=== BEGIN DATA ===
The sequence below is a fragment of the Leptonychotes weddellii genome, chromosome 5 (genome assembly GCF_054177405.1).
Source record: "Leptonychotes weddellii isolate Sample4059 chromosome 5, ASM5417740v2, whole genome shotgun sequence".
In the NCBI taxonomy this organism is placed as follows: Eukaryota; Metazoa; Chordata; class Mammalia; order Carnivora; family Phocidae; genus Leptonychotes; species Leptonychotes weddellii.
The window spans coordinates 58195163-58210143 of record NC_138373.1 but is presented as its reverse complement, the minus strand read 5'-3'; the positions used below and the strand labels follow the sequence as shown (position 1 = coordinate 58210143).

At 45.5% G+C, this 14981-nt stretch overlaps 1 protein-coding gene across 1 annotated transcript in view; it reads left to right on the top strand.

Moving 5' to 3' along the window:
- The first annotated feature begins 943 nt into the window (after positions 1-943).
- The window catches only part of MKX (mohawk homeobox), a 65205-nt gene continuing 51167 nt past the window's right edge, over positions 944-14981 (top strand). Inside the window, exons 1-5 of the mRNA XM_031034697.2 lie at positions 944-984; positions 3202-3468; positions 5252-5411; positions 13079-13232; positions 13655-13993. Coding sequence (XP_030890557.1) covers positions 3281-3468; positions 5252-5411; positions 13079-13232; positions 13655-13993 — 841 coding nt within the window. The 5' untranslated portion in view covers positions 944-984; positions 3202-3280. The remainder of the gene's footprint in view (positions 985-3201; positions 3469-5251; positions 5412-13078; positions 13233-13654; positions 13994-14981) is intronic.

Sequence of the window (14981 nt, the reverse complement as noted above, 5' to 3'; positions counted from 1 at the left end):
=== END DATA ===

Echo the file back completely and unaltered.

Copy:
The sequence below is a fragment of the Leptonychotes weddellii genome, chromosome 5 (genome assembly GCF_054177405.1).
Source record: "Leptonychotes weddellii isolate Sample4059 chromosome 5, ASM5417740v2, whole genome shotgun sequence".
In the NCBI taxonomy this organism is placed as follows: Eukaryota; Metazoa; Chordata; class Mammalia; order Carnivora; family Phocidae; genus Leptonychotes; species Leptonychotes weddellii.
The window spans coordinates 58195163-58210143 of record NC_138373.1 but is presented as its reverse complement, the minus strand read 5'-3'; the positions used below and the strand labels follow the sequence as shown (position 1 = coordinate 58210143).

At 45.5% G+C, this 14981-nt stretch overlaps 1 protein-coding gene across 1 annotated transcript in view; it reads left to right on the top strand.

Moving 5' to 3' along the window:
- The first annotated feature begins 943 nt into the window (after positions 1-943).
- The window catches only part of MKX (mohawk homeobox), a 65205-nt gene continuing 51167 nt past the window's right edge, over positions 944-14981 (top strand). Inside the window, exons 1-5 of the mRNA XM_031034697.2 lie at positions 944-984; positions 3202-3468; positions 5252-5411; positions 13079-13232; positions 13655-13993. Coding sequence (XP_030890557.1) covers positions 3281-3468; positions 5252-5411; positions 13079-13232; positions 13655-13993 — 841 coding nt within the window. The 5' untranslated portion in view covers positions 944-984; positions 3202-3280. The remainder of the gene's footprint in view (positions 985-3201; positions 3469-5251; positions 5412-13078; positions 13233-13654; positions 13994-14981) is intronic.

Sequence of the window (14981 nt, the reverse complement as noted above, 5' to 3'; positions counted from 1 at the left end):